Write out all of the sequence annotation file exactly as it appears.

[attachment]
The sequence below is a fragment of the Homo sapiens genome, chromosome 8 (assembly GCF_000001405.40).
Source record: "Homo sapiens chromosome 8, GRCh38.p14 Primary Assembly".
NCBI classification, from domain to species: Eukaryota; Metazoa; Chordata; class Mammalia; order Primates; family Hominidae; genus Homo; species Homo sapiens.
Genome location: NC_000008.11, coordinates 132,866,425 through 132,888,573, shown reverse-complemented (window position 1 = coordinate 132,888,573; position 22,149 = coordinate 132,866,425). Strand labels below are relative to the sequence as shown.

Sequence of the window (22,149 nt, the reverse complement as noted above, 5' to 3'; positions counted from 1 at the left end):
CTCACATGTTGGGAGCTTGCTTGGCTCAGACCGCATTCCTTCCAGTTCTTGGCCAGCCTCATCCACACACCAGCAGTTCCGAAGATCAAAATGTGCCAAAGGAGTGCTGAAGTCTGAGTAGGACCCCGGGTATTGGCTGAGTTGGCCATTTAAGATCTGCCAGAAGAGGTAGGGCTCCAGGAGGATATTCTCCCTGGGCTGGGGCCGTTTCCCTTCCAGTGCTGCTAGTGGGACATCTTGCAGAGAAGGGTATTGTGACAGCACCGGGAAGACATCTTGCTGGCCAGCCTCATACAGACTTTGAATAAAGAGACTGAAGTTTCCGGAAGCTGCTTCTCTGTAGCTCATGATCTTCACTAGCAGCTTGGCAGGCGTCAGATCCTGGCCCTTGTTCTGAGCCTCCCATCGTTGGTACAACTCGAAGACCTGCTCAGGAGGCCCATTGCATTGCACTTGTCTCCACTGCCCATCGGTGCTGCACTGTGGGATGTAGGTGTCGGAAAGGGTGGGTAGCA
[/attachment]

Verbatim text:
The sequence below is a fragment of the Homo sapiens genome, chromosome 8 (assembly GCF_000001405.40).
Source record: "Homo sapiens chromosome 8, GRCh38.p14 Primary Assembly".
NCBI classification, from domain to species: Eukaryota; Metazoa; Chordata; class Mammalia; order Primates; family Hominidae; genus Homo; species Homo sapiens.
Genome location: NC_000008.11, coordinates 132,866,425 through 132,888,573, shown reverse-complemented (window position 1 = coordinate 132,888,573; position 22,149 = coordinate 132,866,425). Strand labels below are relative to the sequence as shown.

Sequence of the window (22,149 nt, the reverse complement as noted above, 5' to 3'; positions counted from 1 at the left end):
CTCACATGTTGGGAGCTTGCTTGGCTCAGACCGCATTCCTTCCAGTTCTTGGCCAGCCTCATCCACACACCAGCAGTTCCGAAGATCAAAATGTGCCAAAGGAGTGCTGAAGTCTGAGTAGGACCCCGGGTATTGGCTGAGTTGGCCATTTAAGATCTGCCAGAAGAGGTAGGGCTCCAGGAGGATATTCTCCCTGGGCTGGGGCCGTTTCCCTTCCAGTGCTGCTAGTGGGACATCTTGCAGAGAAGGGTATTGTGACAGCACCGGGAAGACATCTTGCTGGCCAGCCTCATACAGACTTTGAATAAAGAGACTGAAGTTTCCGGAAGCTGCTTCTCTGTAGCTCATGATCTTCACTAGCAGCTTGGCAGGCGTCAGATCCTGGCCCTTGTTCTGAGCCTCCCATCGTTGGTACAACTCGAAGACCTGCTCAGGAGGCCCATTGCATTGCACTTGTCTCCACTGCCCATCGGTGCTGCACTGTGGGATGTAGGTGTCGGAAAGGGTGGGTAGCA